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This is how our TEFL graduates feel they have gained from their course, and how they plan to put into action what they learned:
Excellent! After years of responding to students' requests for elucidation of particular pronunciation items and contrasts, using texts like 'Pronunciation Pairs' as warm up exercises, and handing out the occasional handwritten sheets on reductions, I finally realized a couple of years ago that students struggled with English so much simply because they could not recognize the phonological patterns in spoken speech. I've always noticed that there were always a few students that understood spoken English better than most, but it did not occur to me in a clear, cognitive way that they weren't just naturally 'good' at English- their brains had somehow processed and internalized spoken speech patterns better than the average person. Once I began collecting materials on colloquial speech patterns (American Accent Training is my main text now) and started coding blends and reductions using IPA, 'average' students also internalized the speech much better and my students' listening comprehension shot way up.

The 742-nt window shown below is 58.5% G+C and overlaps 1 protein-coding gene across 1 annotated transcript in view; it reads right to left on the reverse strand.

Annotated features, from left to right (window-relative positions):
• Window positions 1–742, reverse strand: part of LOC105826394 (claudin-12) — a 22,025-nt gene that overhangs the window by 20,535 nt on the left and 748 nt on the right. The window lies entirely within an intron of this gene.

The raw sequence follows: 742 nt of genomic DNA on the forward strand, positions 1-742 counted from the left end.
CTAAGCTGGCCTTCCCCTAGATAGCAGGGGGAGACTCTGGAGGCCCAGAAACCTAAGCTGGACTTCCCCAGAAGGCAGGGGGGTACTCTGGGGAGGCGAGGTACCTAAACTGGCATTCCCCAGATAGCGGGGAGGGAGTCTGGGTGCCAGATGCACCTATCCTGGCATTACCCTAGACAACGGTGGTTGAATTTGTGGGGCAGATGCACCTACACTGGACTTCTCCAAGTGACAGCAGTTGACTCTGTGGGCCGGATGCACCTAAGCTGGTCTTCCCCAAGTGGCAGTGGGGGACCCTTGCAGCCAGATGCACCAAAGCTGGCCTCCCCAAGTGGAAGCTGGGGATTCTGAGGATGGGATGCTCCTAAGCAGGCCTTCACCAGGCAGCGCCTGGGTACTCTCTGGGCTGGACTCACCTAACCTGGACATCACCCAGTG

It's my opinion that if a teacher is specifically teaching 'Oral English,' then phonology better be the meat and potatoes of most of the lessons. Your students will be forever grateful to you for reducing those impossible to hear links and blends into manageable bite-sized pieces for them.
In a way this chapter was vindicating for me and my style of teaching. Thanks!